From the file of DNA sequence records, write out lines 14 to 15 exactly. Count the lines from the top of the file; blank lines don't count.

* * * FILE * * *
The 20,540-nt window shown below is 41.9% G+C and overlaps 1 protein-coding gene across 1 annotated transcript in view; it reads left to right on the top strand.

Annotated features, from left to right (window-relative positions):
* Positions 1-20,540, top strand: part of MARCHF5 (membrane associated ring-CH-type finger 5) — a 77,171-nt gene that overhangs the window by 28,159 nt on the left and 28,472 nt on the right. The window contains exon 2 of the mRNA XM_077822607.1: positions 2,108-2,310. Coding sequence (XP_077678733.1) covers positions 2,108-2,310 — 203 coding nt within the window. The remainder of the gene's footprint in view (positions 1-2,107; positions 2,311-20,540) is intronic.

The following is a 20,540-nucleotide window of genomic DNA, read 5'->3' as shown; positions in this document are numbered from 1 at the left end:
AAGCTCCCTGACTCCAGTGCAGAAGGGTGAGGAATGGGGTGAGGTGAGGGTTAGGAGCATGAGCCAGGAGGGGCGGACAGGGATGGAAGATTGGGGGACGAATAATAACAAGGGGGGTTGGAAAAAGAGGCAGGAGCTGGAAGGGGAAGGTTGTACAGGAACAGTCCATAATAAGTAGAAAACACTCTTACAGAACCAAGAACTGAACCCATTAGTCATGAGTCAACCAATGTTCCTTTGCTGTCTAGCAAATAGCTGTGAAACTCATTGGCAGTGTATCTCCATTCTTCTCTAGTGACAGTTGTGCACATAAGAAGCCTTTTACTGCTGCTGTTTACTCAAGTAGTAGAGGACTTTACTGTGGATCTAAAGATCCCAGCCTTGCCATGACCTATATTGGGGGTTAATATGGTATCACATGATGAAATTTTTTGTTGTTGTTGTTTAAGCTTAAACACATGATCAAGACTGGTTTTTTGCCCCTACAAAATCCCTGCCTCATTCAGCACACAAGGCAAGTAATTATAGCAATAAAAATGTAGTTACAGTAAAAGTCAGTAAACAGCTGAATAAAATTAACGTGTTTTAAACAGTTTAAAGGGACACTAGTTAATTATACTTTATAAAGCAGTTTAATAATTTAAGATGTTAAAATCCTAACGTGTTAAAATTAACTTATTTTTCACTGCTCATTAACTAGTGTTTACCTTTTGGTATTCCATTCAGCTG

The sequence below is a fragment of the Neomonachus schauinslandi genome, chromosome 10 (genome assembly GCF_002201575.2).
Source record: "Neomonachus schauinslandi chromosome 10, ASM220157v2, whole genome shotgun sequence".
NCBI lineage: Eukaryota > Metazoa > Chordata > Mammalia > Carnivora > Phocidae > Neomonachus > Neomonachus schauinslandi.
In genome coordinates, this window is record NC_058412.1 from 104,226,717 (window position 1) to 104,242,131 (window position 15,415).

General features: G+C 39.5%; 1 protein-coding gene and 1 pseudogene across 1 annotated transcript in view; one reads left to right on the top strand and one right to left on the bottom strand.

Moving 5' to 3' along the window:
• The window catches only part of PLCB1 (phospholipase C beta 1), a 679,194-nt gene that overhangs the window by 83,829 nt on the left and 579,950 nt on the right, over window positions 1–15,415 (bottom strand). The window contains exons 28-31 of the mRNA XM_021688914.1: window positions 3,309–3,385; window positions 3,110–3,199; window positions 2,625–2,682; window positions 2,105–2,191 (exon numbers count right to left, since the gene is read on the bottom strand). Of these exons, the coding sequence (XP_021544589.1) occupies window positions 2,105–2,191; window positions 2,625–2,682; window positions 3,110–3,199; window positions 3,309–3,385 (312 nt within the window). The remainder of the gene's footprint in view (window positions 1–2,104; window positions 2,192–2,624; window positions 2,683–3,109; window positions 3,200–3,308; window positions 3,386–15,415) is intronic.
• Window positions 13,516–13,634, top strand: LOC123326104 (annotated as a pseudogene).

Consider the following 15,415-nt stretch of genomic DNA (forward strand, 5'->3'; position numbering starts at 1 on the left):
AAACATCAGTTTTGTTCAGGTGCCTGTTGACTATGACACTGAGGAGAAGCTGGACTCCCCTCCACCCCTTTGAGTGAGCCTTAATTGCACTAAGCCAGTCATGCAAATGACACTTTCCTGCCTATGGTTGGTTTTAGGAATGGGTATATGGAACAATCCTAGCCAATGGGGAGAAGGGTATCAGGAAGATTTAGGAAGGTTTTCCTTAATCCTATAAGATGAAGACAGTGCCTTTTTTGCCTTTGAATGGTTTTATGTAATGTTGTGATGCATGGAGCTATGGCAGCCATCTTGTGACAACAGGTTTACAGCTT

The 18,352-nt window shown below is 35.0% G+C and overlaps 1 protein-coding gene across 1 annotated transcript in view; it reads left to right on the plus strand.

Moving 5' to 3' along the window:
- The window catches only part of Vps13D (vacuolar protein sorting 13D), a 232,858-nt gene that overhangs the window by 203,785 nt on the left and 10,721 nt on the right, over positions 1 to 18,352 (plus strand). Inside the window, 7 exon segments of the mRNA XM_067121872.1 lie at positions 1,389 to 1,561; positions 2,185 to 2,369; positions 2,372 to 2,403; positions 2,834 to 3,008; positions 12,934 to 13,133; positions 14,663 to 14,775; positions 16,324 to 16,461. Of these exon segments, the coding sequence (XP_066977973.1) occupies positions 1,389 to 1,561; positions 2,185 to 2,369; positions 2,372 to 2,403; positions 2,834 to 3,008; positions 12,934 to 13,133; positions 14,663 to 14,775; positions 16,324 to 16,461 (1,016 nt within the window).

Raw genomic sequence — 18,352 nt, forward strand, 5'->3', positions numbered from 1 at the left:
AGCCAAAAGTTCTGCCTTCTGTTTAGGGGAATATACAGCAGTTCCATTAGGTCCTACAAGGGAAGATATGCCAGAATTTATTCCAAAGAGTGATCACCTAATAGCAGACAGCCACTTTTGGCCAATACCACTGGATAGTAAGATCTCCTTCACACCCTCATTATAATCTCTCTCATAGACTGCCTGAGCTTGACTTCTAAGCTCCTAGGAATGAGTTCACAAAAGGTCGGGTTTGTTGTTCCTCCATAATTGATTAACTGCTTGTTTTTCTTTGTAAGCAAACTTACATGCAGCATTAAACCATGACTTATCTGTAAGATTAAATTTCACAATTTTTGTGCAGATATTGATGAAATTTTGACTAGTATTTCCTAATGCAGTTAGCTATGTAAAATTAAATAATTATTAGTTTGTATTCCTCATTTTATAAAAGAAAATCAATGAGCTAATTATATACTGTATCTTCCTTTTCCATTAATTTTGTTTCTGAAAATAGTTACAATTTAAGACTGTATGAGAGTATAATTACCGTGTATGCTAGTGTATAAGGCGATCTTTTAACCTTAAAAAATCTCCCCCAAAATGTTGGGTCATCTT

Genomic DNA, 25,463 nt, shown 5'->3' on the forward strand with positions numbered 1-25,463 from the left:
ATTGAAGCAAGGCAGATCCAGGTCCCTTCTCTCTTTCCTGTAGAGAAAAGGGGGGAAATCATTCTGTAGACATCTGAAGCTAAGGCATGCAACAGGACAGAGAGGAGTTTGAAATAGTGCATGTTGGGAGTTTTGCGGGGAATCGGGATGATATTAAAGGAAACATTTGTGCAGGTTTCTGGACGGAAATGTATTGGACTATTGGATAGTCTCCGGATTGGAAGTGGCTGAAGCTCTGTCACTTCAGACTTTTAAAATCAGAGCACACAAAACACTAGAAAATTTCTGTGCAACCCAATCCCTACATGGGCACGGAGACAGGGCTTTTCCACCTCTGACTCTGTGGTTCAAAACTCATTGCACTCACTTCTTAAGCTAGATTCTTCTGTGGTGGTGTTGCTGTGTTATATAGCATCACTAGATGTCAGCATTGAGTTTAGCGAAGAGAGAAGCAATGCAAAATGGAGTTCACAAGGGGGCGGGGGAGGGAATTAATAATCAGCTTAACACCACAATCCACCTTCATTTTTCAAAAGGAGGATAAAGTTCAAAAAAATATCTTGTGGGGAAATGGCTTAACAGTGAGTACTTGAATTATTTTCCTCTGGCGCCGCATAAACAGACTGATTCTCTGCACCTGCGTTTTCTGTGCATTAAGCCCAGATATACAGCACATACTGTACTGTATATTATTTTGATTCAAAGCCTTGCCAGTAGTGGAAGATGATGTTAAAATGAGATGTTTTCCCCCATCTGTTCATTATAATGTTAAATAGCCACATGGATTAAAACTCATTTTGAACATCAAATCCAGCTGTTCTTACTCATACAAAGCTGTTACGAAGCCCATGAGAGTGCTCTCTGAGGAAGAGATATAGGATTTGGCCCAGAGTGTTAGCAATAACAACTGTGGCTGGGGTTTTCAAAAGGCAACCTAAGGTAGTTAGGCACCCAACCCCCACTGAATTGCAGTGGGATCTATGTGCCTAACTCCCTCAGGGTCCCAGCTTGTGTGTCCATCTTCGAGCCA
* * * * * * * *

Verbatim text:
Consider the following 15,415-nt stretch of genomic DNA (forward strand, 5'->3'; position numbering starts at 1 on the left):
AAACATCAGTTTTGTTCAGGTGCCTGTTGACTATGACACTGAGGAGAAGCTGGACTCCCCTCCACCCCTTTGAGTGAGCCTTAATTGCACTAAGCCAGTCATGCAAATGACACTTTCCTGCCTATGGTTGGTTTTAGGAATGGGTATATGGAACAATCCTAGCCAATGGGGAGAAGGGTATCAGGAAGATTTAGGAAGGTTTTCCTTAATCCTATAAGATGAAGACAGTGCCTTTTTTGCCTTTGAATGGTTTTATGTAATGTTGTGATGCATGGAGCTATGGCAGCCATCTTGTGACAACAGGTTTACAGCTT